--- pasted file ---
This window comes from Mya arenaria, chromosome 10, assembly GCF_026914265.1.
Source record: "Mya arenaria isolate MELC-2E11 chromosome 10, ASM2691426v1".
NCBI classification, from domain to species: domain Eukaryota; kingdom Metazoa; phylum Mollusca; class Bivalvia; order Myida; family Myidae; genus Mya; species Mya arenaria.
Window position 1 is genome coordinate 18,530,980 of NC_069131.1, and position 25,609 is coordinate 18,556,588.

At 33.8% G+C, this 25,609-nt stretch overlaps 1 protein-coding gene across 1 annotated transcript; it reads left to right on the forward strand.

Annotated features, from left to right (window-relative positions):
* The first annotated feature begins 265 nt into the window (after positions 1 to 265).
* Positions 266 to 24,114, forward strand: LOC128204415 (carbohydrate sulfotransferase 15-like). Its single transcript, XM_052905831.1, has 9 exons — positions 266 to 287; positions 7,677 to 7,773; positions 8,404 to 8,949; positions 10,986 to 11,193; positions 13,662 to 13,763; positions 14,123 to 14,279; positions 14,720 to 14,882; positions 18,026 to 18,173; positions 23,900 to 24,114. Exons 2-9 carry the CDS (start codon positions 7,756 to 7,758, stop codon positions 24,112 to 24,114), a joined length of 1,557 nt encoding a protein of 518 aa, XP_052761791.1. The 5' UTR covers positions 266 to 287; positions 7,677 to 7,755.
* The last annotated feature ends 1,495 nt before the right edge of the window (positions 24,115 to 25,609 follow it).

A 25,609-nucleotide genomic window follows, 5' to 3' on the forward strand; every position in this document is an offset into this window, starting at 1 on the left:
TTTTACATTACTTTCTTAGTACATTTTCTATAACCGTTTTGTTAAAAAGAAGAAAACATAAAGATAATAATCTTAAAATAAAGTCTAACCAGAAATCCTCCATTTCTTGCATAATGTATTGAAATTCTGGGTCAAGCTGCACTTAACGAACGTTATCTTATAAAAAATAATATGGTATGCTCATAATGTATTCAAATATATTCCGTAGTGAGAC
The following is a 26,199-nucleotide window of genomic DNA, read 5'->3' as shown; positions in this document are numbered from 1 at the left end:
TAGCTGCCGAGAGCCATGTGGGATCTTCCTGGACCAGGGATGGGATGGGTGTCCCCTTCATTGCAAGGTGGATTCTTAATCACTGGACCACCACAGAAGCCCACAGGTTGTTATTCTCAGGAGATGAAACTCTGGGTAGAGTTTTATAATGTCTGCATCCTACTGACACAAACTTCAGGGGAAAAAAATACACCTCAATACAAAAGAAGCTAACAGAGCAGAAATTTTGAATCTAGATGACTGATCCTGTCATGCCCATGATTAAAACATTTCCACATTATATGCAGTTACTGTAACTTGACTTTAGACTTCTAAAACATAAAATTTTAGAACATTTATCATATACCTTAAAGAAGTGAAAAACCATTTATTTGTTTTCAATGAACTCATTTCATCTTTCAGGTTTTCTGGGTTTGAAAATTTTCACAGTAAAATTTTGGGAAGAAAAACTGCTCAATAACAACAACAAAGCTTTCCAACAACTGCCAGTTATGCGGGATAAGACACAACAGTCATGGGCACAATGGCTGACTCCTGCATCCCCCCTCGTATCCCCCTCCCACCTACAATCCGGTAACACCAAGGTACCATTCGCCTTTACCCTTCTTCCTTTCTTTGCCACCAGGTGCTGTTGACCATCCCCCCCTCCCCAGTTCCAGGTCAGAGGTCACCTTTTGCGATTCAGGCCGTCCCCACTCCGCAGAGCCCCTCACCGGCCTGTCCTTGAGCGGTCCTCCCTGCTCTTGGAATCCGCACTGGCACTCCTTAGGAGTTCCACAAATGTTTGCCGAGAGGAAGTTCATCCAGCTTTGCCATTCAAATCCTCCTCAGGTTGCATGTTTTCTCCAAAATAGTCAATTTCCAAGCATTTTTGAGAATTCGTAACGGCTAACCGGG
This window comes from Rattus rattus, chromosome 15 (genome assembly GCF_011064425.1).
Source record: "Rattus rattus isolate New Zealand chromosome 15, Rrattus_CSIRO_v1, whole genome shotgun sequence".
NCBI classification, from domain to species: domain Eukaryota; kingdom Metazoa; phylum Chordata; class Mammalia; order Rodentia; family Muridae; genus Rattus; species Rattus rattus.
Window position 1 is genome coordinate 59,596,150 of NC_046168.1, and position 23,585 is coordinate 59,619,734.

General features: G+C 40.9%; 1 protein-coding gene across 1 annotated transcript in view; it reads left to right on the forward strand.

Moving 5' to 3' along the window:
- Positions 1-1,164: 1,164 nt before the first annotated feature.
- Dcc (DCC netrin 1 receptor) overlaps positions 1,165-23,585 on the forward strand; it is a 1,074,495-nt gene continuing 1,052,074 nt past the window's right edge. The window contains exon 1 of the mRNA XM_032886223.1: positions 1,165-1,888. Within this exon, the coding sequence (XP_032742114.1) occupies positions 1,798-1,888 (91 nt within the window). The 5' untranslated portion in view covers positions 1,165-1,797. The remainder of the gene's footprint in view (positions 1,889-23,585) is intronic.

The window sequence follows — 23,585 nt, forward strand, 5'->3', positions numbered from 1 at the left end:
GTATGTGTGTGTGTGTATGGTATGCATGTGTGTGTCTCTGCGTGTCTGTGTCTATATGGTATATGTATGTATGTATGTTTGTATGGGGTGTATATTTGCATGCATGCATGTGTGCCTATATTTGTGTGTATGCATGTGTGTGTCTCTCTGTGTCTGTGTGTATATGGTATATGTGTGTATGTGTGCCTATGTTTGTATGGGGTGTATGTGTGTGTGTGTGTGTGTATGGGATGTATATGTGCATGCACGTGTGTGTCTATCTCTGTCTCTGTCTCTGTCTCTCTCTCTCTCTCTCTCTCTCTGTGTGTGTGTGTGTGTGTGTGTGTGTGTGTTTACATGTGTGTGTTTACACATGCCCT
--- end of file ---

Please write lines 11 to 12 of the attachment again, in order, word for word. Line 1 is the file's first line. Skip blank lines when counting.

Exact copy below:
TTTTACATTACTTTCTTAGTACATTTTCTATAACCGTTTTGTTAAAAAGAAGAAAACATAAAGATAATAATCTTAAAATAAAGTCTAACCAGAAATCCTCCATTTCTTGCATAATGTATTGAAATTCTGGGTCAAGCTGCACTTAACGAACGTTATCTTATAAAAAATAATATGGTATGCTCATAATGTATTCAAATATATTCCGTAGTGAGAC
The following is a 26,199-nucleotide window of genomic DNA, read 5'->3' as shown; positions in this document are numbered from 1 at the left end: